Women & Investing: Are You A Reluctant Investor?

Women & Investing: Are You a Reluctant Investor?

Are you a reluctant investor? If so, you aren’t alone. Many women are hesitant to jump into the investor pool, and research conducted by the Oppenheimer Funds and Allianz suggest three basic reasons why:

1. Lack of Education. Typically, women don’t learn about investing while they are growing up and in all honesty, they are not expected to take on this role. (See: 20 Books to Boost Your Financial Literacy)

2. Lack of Experience. Most women wait until they marry to consider investing and then many leave this task to their spouses.

3. Fear that they will “lose it all.” According to Allianz, some 90% of women fear “losing it all,” and this includes all income brackets.

Despite the reasons for not investing, there are so many reasons why women should be investing today, including the fact that we simply need the money. As women, we face enormous challenges — we earn less, we live longer, and we make up the majority of the seniors below the poverty level. The good news is that more women are investing today. But if you haven’t yet taken the plunge, review my five rules for new investors and then stop procrastinating and get started:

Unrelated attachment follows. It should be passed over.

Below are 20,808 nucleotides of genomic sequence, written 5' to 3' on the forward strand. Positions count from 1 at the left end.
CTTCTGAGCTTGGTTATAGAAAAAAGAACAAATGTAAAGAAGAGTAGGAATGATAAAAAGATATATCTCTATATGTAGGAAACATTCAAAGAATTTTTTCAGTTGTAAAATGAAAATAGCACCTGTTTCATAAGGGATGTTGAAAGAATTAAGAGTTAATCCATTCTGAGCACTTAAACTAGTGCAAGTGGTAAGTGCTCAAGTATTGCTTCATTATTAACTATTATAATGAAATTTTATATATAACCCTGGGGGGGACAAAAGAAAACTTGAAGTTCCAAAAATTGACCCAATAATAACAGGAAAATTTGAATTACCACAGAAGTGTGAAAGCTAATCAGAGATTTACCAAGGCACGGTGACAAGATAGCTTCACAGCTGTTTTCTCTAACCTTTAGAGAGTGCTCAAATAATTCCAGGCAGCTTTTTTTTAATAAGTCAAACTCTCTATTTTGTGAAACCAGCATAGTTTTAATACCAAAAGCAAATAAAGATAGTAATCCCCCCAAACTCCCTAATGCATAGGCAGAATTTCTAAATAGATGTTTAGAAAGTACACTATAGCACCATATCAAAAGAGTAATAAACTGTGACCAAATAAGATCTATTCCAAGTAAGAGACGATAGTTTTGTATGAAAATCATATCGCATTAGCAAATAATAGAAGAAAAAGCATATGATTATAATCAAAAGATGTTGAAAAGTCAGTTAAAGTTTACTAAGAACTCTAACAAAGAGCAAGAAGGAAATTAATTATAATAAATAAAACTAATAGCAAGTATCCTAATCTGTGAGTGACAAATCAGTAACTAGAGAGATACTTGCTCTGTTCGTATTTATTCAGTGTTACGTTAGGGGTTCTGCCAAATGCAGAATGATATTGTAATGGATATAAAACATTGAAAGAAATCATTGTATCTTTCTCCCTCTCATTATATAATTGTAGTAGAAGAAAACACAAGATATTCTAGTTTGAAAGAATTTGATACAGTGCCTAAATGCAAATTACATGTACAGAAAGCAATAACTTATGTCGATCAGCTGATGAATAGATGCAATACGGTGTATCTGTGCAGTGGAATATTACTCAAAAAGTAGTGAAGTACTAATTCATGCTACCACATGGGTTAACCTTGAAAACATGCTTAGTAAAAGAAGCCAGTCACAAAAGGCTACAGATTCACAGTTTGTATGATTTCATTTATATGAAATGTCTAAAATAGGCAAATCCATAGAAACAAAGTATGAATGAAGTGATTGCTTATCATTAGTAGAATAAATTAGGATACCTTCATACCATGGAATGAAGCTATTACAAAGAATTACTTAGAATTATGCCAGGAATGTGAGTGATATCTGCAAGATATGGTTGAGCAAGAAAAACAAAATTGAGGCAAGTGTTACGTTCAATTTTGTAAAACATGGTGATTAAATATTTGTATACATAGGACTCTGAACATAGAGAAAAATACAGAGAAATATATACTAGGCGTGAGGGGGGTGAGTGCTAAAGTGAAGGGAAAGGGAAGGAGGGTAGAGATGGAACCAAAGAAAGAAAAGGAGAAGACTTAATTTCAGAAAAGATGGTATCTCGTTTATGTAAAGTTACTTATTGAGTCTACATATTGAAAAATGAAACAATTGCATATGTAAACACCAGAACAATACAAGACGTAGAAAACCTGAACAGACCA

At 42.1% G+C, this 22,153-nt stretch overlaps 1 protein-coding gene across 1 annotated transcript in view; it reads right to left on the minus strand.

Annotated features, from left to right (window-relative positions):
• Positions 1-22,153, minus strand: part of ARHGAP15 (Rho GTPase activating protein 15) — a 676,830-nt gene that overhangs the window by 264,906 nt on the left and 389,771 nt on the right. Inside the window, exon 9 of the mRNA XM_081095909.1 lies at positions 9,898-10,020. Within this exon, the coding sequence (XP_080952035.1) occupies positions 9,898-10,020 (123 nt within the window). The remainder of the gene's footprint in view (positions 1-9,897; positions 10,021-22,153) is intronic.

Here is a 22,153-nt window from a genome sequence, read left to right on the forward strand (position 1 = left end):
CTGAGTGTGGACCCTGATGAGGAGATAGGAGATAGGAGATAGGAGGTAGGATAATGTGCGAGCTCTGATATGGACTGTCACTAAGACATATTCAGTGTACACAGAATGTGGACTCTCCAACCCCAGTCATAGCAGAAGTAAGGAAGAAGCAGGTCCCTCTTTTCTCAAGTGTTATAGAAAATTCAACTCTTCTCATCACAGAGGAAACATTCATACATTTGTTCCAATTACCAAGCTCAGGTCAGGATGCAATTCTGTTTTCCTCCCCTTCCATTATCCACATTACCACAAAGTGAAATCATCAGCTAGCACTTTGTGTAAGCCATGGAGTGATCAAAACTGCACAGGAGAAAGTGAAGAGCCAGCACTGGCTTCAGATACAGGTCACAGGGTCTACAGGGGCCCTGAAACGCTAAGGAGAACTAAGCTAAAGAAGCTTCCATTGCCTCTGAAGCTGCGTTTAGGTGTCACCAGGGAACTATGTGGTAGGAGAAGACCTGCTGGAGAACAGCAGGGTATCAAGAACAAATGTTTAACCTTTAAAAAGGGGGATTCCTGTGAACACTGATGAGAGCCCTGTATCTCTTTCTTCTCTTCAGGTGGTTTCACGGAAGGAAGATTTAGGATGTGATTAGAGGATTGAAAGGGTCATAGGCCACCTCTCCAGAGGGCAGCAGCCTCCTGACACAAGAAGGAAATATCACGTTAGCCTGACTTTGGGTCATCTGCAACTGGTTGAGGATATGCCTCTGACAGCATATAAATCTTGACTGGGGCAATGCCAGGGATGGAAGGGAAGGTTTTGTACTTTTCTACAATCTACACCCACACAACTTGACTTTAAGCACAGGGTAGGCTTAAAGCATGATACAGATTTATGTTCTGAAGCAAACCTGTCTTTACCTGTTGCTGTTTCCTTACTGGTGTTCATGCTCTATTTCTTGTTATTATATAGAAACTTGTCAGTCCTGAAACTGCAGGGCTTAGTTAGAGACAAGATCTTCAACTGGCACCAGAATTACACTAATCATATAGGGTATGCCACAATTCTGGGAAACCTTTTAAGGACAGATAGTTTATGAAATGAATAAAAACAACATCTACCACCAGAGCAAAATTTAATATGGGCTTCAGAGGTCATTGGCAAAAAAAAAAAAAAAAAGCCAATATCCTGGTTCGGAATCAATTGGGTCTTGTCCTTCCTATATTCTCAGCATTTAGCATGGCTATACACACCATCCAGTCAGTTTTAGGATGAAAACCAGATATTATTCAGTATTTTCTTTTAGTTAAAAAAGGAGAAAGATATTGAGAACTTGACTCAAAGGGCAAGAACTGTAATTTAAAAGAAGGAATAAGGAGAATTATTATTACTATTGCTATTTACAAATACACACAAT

1. Educate yourself about investing. Take the fear out of the process by removing the mystery that surrounds it. Get over any concerns or feelings of embarrassment you might have. Financial education is not typically taught in the schools, but now the information is out there and you don’t have any more excuses. Once you understand the basics, much of the fear will go away. Start by taking classes, reading books, and developing a portfolio of stocks or mutual funds on paper first and then slowly dipping your toes into the water with real money.

2. Build a portfolio based on your goals. Develop an investment strategy to provide you with direction. In other words, don’t invest just for the sake of investing, instead have a purpose in mind. Decide what you want your money to do (grow, provide an income, or remain stable) and then invest accordingly.

3.  Do your homework and choose investments for the long-term. Beware of “hot tips” and “sure things,” they rarely work out the way you plan. Instead look for investments that have stood the test of time. If you do your homework and choose wisely, there will be less to panic about if things change because you will understand the factors that influence your investments and you will be able to make buy, hold, and sell decisions based on logic rather than emotion. Remember, the key is to buy good things low and sell them high not visa versa.

4. Invest in things you know and understand. Or, said another way, never invest in things you don’t fully understand. There are too many investment options available to settle for something that you don’t understand or are unsure of. Get comfortable with asking questions. That’s the way you get answers, and when the answers don’t add up or they are incomprehensible, move on. Always be sure you understand what you are buying, including the costs and risks.